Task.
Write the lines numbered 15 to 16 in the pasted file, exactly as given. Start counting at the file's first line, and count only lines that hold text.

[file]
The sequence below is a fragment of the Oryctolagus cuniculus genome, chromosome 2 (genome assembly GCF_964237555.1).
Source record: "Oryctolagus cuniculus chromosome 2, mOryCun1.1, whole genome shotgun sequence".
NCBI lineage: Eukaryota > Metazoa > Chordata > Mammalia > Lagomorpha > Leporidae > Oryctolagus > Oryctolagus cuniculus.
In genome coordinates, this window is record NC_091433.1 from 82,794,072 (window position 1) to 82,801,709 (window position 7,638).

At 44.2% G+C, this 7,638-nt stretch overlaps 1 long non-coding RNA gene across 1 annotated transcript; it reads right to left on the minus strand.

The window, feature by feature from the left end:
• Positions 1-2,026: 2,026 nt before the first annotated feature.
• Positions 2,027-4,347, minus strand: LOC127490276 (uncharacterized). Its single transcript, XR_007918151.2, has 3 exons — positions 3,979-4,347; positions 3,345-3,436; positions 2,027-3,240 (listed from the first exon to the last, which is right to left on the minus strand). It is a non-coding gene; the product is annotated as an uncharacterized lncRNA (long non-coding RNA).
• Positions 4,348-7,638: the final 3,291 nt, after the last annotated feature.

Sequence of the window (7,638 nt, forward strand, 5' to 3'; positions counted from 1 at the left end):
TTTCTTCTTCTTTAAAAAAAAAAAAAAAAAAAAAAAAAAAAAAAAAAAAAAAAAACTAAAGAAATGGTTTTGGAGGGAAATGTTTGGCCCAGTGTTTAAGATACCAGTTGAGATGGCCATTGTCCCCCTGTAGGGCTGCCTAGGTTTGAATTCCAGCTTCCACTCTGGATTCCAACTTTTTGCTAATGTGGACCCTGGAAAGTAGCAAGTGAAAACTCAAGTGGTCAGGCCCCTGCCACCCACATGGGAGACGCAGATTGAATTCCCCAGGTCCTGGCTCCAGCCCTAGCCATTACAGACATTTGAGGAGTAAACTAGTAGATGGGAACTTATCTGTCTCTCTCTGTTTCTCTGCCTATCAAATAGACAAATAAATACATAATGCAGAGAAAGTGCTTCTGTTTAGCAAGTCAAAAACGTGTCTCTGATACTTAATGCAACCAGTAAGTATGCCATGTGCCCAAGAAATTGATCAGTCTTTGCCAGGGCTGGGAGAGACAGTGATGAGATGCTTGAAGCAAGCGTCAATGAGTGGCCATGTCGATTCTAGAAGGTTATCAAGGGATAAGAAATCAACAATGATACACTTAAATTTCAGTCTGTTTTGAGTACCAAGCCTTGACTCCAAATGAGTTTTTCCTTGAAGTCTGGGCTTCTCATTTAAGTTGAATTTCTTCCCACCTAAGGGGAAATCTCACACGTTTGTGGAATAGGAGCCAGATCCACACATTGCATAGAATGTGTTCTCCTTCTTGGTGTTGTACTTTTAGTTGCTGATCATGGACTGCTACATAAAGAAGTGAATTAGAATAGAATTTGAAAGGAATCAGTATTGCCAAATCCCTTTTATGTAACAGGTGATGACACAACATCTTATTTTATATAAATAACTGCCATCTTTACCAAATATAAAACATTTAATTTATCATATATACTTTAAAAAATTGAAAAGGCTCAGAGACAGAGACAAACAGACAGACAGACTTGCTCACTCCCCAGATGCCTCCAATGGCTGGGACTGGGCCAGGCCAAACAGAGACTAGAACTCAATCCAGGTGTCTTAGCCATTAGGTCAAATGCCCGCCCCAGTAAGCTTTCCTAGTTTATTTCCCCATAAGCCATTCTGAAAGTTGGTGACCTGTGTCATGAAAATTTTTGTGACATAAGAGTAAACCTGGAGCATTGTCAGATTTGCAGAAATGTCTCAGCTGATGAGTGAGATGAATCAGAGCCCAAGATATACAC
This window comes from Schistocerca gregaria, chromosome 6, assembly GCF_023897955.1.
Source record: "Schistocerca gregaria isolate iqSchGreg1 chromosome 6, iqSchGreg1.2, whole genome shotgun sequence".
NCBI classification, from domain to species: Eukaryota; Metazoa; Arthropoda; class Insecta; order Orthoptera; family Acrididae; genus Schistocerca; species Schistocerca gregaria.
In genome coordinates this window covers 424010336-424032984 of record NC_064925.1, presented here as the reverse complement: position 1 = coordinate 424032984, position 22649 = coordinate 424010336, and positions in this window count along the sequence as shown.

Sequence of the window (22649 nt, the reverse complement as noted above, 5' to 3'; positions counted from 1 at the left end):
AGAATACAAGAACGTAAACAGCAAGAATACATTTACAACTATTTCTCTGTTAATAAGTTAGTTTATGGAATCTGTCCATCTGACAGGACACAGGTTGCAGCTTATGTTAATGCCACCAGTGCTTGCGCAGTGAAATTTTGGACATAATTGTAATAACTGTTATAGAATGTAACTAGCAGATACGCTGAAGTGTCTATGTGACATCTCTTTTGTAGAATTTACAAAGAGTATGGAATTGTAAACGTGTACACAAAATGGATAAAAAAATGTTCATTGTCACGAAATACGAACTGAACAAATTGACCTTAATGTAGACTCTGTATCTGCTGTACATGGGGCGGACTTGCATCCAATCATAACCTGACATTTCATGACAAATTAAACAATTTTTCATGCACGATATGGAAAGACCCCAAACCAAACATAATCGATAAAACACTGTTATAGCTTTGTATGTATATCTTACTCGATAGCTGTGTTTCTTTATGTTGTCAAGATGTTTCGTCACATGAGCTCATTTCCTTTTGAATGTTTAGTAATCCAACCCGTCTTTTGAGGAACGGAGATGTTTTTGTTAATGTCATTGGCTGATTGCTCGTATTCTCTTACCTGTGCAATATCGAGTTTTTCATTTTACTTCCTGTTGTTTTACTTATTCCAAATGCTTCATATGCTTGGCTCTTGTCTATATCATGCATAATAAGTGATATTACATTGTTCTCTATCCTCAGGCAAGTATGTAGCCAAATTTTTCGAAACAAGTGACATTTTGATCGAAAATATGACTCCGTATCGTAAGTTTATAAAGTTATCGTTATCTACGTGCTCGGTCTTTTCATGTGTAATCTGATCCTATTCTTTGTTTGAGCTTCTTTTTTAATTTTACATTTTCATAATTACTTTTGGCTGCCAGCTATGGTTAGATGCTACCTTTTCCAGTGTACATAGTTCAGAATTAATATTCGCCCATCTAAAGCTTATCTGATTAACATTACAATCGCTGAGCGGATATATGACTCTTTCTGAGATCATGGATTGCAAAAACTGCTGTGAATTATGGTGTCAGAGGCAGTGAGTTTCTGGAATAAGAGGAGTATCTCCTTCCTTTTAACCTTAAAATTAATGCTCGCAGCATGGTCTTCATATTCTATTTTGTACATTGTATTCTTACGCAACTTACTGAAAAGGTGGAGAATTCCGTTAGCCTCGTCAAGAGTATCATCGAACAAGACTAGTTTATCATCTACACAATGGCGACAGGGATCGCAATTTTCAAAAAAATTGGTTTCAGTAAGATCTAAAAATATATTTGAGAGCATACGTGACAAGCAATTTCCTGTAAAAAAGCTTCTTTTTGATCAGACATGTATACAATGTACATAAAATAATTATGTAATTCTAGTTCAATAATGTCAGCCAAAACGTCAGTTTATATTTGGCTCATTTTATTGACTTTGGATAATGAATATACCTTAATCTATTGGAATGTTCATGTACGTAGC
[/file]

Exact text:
In genome coordinates this window covers 424010336-424032984 of record NC_064925.1, presented here as the reverse complement: position 1 = coordinate 424032984, position 22649 = coordinate 424010336, and positions in this window count along the sequence as shown.

Sequence of the window (22649 nt, the reverse complement as noted above, 5' to 3'; positions counted from 1 at the left end):